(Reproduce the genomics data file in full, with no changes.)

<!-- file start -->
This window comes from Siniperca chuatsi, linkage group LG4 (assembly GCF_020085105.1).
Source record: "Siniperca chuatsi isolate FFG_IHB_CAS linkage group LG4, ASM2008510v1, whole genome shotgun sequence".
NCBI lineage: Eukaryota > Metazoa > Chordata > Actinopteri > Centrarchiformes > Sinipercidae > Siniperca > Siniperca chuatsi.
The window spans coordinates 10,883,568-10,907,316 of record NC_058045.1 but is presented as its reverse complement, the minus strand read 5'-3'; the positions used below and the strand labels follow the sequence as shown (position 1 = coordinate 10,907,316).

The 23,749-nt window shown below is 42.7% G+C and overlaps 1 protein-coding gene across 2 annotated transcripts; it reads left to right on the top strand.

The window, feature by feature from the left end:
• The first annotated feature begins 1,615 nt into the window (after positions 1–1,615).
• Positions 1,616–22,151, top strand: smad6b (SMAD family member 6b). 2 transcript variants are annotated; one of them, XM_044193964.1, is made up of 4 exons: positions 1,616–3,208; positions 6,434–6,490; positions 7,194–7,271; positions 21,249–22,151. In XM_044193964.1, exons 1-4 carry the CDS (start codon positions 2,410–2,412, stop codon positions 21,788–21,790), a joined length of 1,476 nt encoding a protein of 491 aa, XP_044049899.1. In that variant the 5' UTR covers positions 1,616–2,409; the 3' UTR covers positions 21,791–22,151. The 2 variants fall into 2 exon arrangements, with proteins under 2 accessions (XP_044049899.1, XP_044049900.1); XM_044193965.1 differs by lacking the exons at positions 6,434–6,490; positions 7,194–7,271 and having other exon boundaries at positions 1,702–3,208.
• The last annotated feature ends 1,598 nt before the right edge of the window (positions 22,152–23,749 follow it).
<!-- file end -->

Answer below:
This window comes from Siniperca chuatsi, linkage group LG4 (assembly GCF_020085105.1).
Source record: "Siniperca chuatsi isolate FFG_IHB_CAS linkage group LG4, ASM2008510v1, whole genome shotgun sequence".
NCBI lineage: Eukaryota > Metazoa > Chordata > Actinopteri > Centrarchiformes > Sinipercidae > Siniperca > Siniperca chuatsi.
The window spans coordinates 10,883,568-10,907,316 of record NC_058045.1 but is presented as its reverse complement, the minus strand read 5'-3'; the positions used below and the strand labels follow the sequence as shown (position 1 = coordinate 10,907,316).

The 23,749-nt window shown below is 42.7% G+C and overlaps 1 protein-coding gene across 2 annotated transcripts; it reads left to right on the top strand.

The window, feature by feature from the left end:
• The first annotated feature begins 1,615 nt into the window (after positions 1–1,615).
• Positions 1,616–22,151, top strand: smad6b (SMAD family member 6b). 2 transcript variants are annotated; one of them, XM_044193964.1, is made up of 4 exons: positions 1,616–3,208; positions 6,434–6,490; positions 7,194–7,271; positions 21,249–22,151. In XM_044193964.1, exons 1-4 carry the CDS (start codon positions 2,410–2,412, stop codon positions 21,788–21,790), a joined length of 1,476 nt encoding a protein of 491 aa, XP_044049899.1. In that variant the 5' UTR covers positions 1,616–2,409; the 3' UTR covers positions 21,791–22,151. The 2 variants fall into 2 exon arrangements, with proteins under 2 accessions (XP_044049899.1, XP_044049900.1); XM_044193965.1 differs by lacking the exons at positions 6,434–6,490; positions 7,194–7,271 and having other exon boundaries at positions 1,702–3,208.
• The last annotated feature ends 1,598 nt before the right edge of the window (positions 22,152–23,749 follow it).